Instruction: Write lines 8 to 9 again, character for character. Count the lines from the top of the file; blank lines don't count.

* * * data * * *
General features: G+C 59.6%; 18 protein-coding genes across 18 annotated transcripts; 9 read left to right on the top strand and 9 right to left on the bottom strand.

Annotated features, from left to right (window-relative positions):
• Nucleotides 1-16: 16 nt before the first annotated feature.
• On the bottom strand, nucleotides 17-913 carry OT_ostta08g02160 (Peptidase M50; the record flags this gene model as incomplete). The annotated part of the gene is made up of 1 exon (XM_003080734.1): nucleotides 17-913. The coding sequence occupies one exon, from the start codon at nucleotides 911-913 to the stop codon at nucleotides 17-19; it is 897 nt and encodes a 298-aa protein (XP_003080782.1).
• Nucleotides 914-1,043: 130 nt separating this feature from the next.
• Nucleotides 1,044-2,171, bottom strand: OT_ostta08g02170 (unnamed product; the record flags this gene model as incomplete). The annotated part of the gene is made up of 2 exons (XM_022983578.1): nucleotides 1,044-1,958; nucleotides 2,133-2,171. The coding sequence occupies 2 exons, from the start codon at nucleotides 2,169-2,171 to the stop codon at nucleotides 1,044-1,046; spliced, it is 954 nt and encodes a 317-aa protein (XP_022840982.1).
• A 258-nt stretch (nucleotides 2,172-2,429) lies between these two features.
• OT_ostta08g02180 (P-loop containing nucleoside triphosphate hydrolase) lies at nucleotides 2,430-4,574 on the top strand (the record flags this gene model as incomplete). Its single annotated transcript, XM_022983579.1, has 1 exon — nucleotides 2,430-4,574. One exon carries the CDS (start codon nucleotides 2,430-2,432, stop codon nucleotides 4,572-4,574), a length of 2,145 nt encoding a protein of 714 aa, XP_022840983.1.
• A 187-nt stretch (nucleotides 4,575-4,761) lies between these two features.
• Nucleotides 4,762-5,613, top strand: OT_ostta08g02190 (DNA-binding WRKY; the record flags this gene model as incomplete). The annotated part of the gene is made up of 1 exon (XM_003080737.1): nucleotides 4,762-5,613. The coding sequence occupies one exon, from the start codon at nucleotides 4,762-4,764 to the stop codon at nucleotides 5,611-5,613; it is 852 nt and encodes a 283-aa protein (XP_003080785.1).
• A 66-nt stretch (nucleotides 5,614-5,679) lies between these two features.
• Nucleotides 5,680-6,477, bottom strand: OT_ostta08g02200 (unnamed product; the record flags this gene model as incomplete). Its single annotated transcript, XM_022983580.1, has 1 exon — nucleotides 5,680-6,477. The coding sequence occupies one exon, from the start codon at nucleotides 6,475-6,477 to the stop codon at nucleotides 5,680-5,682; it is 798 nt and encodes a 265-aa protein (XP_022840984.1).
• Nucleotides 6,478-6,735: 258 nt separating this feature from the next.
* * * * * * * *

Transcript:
• OT_ostta08g02180 (P-loop containing nucleoside triphosphate hydrolase) lies at nucleotides 2,430-4,574 on the top strand (the record flags this gene model as incomplete). Its single annotated transcript, XM_022983579.1, has 1 exon — nucleotides 2,430-4,574. One exon carries the CDS (start codon nucleotides 2,430-2,432, stop codon nucleotides 4,572-4,574), a length of 2,145 nt encoding a protein of 714 aa, XP_022840983.1.
• A 187-nt stretch (nucleotides 4,575-4,761) lies between these two features.